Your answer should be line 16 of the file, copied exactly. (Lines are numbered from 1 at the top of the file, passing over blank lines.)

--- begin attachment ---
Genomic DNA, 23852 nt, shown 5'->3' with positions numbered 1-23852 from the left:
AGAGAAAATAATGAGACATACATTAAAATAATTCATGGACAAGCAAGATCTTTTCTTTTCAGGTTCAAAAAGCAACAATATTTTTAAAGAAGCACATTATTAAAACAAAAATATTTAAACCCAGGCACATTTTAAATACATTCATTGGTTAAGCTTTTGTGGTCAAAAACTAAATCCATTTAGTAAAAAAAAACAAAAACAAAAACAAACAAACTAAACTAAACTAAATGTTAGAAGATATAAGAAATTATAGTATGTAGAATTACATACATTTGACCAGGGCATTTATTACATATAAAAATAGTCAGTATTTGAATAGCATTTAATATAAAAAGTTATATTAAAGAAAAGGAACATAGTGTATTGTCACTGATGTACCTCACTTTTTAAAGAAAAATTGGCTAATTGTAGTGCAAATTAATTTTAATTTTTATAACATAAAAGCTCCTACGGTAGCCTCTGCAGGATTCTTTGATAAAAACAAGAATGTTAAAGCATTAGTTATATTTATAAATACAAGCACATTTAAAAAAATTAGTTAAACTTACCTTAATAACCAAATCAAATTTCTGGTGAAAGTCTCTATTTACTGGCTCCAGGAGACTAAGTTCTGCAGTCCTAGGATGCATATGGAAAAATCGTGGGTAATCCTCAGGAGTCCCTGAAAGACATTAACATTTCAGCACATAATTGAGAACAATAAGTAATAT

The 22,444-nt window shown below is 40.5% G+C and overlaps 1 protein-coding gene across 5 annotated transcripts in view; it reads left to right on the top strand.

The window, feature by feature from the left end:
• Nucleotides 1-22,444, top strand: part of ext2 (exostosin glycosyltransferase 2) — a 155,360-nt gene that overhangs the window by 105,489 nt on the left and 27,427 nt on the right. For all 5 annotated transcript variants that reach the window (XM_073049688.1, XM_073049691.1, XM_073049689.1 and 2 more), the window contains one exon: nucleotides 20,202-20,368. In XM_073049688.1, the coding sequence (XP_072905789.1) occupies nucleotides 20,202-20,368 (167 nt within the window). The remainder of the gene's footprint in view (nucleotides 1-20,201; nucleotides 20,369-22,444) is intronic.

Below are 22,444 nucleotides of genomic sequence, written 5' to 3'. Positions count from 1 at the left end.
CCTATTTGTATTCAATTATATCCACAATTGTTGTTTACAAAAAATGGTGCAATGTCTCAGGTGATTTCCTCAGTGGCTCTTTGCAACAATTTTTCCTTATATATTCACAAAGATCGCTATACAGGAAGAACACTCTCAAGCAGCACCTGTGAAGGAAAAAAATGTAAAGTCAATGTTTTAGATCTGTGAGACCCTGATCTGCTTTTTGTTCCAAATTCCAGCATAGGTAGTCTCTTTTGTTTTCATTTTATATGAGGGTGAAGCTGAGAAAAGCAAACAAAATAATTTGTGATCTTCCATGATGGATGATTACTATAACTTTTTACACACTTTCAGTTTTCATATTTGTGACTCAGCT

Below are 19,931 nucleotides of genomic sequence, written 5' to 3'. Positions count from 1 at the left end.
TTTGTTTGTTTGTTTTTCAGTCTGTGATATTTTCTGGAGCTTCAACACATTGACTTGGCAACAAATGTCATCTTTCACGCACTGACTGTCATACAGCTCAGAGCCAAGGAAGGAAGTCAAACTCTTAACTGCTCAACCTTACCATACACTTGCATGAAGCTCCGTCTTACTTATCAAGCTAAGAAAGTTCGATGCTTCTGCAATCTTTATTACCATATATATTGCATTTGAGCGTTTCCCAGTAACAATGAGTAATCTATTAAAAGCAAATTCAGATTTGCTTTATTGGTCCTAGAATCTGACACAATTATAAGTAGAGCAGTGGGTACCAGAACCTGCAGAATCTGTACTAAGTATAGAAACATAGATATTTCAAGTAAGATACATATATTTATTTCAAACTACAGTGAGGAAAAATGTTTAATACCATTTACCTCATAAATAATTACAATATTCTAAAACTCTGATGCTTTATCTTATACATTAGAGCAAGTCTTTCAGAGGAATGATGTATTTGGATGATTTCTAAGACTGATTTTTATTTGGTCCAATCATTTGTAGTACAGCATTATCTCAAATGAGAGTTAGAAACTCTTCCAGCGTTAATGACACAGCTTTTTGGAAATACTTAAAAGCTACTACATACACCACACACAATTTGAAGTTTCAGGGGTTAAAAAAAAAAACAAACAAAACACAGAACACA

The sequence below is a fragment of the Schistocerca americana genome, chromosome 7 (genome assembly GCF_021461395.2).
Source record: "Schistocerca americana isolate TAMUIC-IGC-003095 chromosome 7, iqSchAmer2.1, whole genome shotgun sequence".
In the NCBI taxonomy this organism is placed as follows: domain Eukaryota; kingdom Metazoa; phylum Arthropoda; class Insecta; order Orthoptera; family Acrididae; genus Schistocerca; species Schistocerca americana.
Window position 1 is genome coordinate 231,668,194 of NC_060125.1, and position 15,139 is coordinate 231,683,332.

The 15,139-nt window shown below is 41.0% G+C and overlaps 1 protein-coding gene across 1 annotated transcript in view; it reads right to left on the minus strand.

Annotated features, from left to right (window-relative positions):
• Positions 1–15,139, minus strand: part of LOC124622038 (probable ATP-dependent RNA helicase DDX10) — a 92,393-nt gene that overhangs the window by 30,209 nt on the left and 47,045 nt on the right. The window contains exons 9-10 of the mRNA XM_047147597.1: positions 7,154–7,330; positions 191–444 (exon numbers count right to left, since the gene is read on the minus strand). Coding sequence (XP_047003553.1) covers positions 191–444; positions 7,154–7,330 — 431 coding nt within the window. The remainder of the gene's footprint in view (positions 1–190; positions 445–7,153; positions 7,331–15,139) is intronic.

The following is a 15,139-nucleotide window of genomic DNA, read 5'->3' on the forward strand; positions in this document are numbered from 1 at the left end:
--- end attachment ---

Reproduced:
• Positions 1–15,139, minus strand: part of LOC124622038 (probable ATP-dependent RNA helicase DDX10) — a 92,393-nt gene that overhangs the window by 30,209 nt on the left and 47,045 nt on the right. The window contains exons 9-10 of the mRNA XM_047147597.1: positions 7,154–7,330; positions 191–444 (exon numbers count right to left, since the gene is read on the minus strand). Coding sequence (XP_047003553.1) covers positions 191–444; positions 7,154–7,330 — 431 coding nt within the window. The remainder of the gene's footprint in view (positions 1–190; positions 445–7,153; positions 7,331–15,139) is intronic.